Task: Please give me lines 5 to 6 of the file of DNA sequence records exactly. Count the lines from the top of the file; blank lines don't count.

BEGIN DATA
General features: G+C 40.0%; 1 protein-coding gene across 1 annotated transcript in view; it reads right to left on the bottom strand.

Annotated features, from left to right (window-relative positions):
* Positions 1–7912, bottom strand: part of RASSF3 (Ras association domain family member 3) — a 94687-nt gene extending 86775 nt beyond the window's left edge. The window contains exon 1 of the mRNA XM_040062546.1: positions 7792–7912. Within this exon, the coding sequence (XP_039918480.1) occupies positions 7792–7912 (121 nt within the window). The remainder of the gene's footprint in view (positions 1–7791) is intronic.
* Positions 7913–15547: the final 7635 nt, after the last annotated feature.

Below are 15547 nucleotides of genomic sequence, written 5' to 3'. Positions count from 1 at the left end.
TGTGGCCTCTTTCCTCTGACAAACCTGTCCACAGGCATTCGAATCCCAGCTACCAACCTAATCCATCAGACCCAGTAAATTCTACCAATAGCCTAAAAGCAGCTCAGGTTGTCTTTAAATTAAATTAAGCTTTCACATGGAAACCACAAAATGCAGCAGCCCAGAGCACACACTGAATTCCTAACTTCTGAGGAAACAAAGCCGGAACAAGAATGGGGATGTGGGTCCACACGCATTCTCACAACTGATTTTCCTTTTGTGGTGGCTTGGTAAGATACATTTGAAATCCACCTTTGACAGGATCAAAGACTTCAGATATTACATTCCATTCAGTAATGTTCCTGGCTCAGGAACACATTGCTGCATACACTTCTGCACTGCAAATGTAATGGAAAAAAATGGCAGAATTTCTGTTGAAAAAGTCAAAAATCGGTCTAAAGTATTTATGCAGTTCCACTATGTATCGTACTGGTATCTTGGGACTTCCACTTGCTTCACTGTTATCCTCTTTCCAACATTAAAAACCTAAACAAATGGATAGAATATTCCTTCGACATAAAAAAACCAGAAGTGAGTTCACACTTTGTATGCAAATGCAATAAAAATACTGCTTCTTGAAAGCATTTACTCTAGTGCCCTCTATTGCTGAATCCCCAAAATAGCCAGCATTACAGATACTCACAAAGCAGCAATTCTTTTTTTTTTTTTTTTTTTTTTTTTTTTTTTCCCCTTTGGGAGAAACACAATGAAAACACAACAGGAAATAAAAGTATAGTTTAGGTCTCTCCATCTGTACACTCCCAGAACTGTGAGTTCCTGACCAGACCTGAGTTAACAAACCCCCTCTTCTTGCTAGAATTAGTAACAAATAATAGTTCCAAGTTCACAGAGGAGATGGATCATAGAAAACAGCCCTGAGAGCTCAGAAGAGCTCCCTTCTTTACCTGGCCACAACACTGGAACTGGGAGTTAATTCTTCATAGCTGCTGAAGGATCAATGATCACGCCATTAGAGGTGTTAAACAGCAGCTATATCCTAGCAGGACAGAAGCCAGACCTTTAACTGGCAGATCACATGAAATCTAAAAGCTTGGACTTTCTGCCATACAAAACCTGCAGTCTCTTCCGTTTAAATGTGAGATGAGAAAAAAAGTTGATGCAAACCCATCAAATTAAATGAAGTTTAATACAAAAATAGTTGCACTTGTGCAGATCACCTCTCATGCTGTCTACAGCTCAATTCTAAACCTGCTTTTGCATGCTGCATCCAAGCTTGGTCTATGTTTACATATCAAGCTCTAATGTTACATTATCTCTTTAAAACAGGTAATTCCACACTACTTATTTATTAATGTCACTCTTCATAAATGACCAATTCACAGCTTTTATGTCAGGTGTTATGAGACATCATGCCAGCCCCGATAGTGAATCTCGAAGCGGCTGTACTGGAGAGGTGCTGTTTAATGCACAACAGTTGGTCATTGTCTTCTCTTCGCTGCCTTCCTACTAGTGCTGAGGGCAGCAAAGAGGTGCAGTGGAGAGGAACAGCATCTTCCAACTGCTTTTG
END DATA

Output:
Below are 15547 nucleotides of genomic sequence, written 5' to 3'. Positions count from 1 at the left end.
TGTGGCCTCTTTCCTCTGACAAACCTGTCCACAGGCATTCGAATCCCAGCTACCAACCTAATCCATCAGACCCAGTAAATTCTACCAATAGCCTAAAAGCAGCTCAGGTTGTCTTTAAATTAAATTAAGCTTTCACATGGAAACCACAAAATGCAGCAGCCCAGAGCACACACTGAATTCCTAACTTCTGAGGAAACAAAGCCGGAACAAGAATGGGGATGTGGGTCCACACGCATTCTCACAACTGATTTTCCTTTTGTGGTGGCTTGGTAAGATACATTTGAAATCCACCTTTGACAGGATCAAAGACTTCAGATATTACATTCCATTCAGTAATGTTCCTGGCTCAGGAACACATTGCTGCATACACTTCTGCACTGCAAATGTAATGGAAAAAAATGGCAGAATTTCTGTTGAAAAAGTCAAAAATCGGTCTAAAGTATTTATGCAGTTCCACTATGTATCGTACTGGTATCTTGGGACTTCCACTTGCTTCACTGTTATCCTCTTTCCAACATTAAAAACCTAAACAAATGGATAGAATATTCCTTCGACATAAAAAAACCAGAAGTGAGTTCACACTTTGTATGCAAATGCAATAAAAATACTGCTTCTTGAAAGCATTTACTCTAGTGCCCTCTATTGCTGAATCCCCAAAATAGCCAGCATTACAGATACTCACAAAGCAGCAATTCTTTTTTTTTTTTTTTTTTTTTTTTTTTTTTTCCCCTTTGGGAGAAACACAATGAAAACACAACAGGAAATAAAAGTATAGTTTAGGTCTCTCCATCTGTACACTCCCAGAACTGTGAGTTCCTGACCAGACCTGAGTTAACAAACCCCCTCTTCTTGCTAGAATTAGTAACAAATAATAGTTCCAAGTTCACAGAGGAGATGGATCATAGAAAACAGCCCTGAGAGCTCAGAAGAGCTCCCTTCTTTACCTGGCCACAACACTGGAACTGGGAGTTAATTCTTCATAGCTGCTGAAGGATCAATGATCACGCCATTAGAGGTGTTAAACAGCAGCTATATCCTAGCAGGACAGAAGCCAGACCTTTAACTGGCAGATCACATGAAATCTAAAAGCTTGGACTTTCTGCCATACAAAACCTGCAGTCTCTTCCGTTTAAATGTGAGATGAGAAAAAAAGTTGATGCAAACCCATCAAATTAAATGAAGTTTAATACAAAAATAGTTGCACTTGTGCAGATCACCTCTCATGCTGTCTACAGCTCAATTCTAAACCTGCTTTTGCATGCTGCATCCAAGCTTGGTCTATGTTTACATATCAAGCTCTAATGTTACATTATCTCTTTAAAACAGGTAATTCCACACTACTTATTTATTAATGTCACTCTTCATAAATGACCAATTCACAGCTTTTATGTCAGGTGTTATGAGACATCATGCCAGCCCCGATAGTGAATCTCGAAGCGGCTGTACTGGAGAGGTGCTGTTTAATGCACAACAGTTGGTCATTGTCTTCTCTTCGCTGCCTTCCTACTAGTGCTGAGGGCAGCAAAGAGGTGCAGTGGAGAGGAACAGCATCTTCCAACTGCTTTTG